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Old Posted Oct 3, 2006, 8:03 PM
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Miami: Performing Arts Center opens

The stage is set for center's debut
After five years of construction, the Carnival Center prepared for its first paid performance.

BY DANIEL CHANG
dchang@MiamiHerald.com

A touch of spackle here. A patch of carpet there. Plenty of floor wax and furniture polish.

Five years after construction crews broke ground on the mammoth Carnival Center for the Performing Arts in Miami, workers labored into the night Monday preparing the Sanford & Dolores Ziff Ballet Opera House for its first paid performance -- today's opening of the Broadway musical, The Light in the Piazza.

Like an anxious host anticipating the arrival of elegant company, Jesus Vazquez, the man presiding over construction of the Carnival Center, ticked off a list of chores to be tackled.

''We're doing a lot of final clean up, trying to make the building as ready as possible,'' Vazquez said, ``buffing and waxing floors, vacuuming carpets, cleaning all the curtains, wiping down the millwork, making sure all the stage equipment is running correctly for the performance.''

Vazquez said finishing touches on the $446.3 million center will continue through November as contractors complete a list of tasks, such as sanding down scratches, repairing wallpaper and patching up holes.

''The majority of the work has already been accomplished,'' Vazquez said. ``We're just fine tuning.''

FINISHING TOUCHES

While workers put the finishing touches on the Carnival Center, production crews unloaded four 18-wheelers containing elaborate sets of mid-20th century Florence, Italy -- the setting for the Tony Award-winning musical about an American woman who finds love in bella Italia.

Susie Krajsa, executive vice president of Broadway Across America, which is presenting The Light in the Piazza, said the Carnival Center compares favorably with other performance venues in the country.

''It's state-of-the-art, top notch,'' said Krajsa, who is also a member of the Carnival Center Trust, the volunteer board that oversees the center's operations.

Krajsa said subscription sales have ''gone very well and we have more than doubled what our subscription base was prior to moving into the new Carnival Center,'' though she declined to say precisely how many subscriptions have been sold.

The first of five productions in the Broadway Across America-Miami subscription season, The Light in the Piazza runs through Sunday; tickets range from $20 to $69.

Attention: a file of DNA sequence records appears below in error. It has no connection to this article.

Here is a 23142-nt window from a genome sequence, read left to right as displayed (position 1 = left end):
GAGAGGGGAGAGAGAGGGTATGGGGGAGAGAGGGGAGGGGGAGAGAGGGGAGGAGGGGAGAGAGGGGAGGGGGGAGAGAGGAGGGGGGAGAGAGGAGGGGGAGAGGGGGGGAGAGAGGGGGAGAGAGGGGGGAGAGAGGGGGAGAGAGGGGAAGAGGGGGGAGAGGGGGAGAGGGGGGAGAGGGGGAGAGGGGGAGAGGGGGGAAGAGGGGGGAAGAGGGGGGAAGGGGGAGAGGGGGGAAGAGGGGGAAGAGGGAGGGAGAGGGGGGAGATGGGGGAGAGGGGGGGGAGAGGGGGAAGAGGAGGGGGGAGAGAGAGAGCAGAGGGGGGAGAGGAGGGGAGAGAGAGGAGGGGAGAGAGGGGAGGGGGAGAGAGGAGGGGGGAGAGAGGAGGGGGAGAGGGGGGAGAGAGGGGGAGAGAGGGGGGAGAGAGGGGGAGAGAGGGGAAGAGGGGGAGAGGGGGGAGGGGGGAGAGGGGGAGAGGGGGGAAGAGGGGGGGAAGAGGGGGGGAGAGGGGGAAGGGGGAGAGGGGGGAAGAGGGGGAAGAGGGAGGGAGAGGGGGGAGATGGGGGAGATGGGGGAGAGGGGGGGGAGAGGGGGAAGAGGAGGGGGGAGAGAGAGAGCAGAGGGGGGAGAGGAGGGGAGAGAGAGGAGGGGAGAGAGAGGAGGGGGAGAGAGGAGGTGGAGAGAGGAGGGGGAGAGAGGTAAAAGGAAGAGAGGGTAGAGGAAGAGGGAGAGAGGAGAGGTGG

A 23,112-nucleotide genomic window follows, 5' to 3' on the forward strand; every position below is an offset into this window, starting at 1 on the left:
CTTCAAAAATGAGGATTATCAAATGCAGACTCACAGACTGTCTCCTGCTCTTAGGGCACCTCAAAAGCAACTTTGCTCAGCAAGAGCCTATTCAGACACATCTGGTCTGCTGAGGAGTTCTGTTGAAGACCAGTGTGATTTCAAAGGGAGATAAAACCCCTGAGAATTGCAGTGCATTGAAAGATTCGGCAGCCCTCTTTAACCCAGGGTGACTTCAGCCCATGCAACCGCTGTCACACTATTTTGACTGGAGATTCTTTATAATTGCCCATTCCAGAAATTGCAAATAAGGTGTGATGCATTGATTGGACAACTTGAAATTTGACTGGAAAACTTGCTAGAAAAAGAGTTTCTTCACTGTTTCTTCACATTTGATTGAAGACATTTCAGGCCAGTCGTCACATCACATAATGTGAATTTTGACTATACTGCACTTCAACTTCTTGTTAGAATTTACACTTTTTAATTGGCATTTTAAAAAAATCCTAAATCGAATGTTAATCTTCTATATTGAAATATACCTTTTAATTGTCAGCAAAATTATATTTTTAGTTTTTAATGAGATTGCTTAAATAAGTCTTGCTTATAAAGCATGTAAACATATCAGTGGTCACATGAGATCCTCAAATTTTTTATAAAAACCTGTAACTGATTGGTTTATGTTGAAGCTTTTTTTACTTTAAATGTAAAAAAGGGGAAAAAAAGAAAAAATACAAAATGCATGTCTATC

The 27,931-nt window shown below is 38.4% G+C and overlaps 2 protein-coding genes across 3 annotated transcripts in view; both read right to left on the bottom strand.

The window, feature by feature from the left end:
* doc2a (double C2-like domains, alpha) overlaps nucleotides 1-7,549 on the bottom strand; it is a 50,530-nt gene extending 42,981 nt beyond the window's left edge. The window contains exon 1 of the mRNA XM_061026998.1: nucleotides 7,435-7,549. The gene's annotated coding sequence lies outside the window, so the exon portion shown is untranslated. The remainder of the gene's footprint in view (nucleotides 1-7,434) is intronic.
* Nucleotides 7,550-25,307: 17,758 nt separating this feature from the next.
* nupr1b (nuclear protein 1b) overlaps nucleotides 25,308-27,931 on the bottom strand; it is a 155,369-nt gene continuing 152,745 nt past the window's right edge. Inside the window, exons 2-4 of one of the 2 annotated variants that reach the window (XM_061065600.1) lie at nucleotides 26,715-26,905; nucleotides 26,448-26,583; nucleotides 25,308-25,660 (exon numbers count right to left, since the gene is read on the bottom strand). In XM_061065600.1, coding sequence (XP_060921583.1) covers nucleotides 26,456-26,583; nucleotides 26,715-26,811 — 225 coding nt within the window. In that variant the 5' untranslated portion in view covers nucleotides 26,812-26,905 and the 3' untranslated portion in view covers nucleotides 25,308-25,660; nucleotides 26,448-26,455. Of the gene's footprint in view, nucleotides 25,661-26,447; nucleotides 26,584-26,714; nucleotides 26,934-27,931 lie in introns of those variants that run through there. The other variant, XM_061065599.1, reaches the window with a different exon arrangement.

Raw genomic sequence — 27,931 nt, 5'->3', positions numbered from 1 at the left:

The Broadway show is a pre-opening to the Carnival Center and its three venues -- the 2,200-seat John S. and James L. Knight Concert Hall, the 2,400-seat Ziff Ballet Opera House, and the 200-seat Studio Theater.

The official grand opening takes place Oct. 5-8 and features a free public party, concerts, theatrical, ballet and opera performances, a black-tie gala and other events.

Carnival Center staff have been stretched thin preparing for the opening and the season thereafter, Gail Eaton, chief marketing officer, said.

''We're exhausted, but we're excited,'' Eaton said.

LOTS OF CALLS

She spent much of her day fielding phone calls from anxious patrons who wanted tickets, arranging marketing campaigns for future shows, and signing off on content about upcoming shows for the 21 plasma screens in the lobbies of the center's two halls.

Eaton said the box office's 27 phone lines, all of them manned, were busy for much of the day selling tickets to The Light in the Piazza but mostly answering patron questions such as where to park, how to get there and what to wear.

As many anticipate their first experience at the Carnival Center, though, others will look back fondly.

WAXING NOSTALGIC

Vazquez, the construction chief, waxed nostalgic about the project he has overseen since December 2000 for the partnership of builders contracted to erect the center: Odebrecht Construction, The Haskell Co., and Ellis-Don Corp.

''It's very sentimental,'' he said. ``There's a history behind every crack and crevice in the building, and you start to reminisce about that.''



Architect: Cesar Pelli
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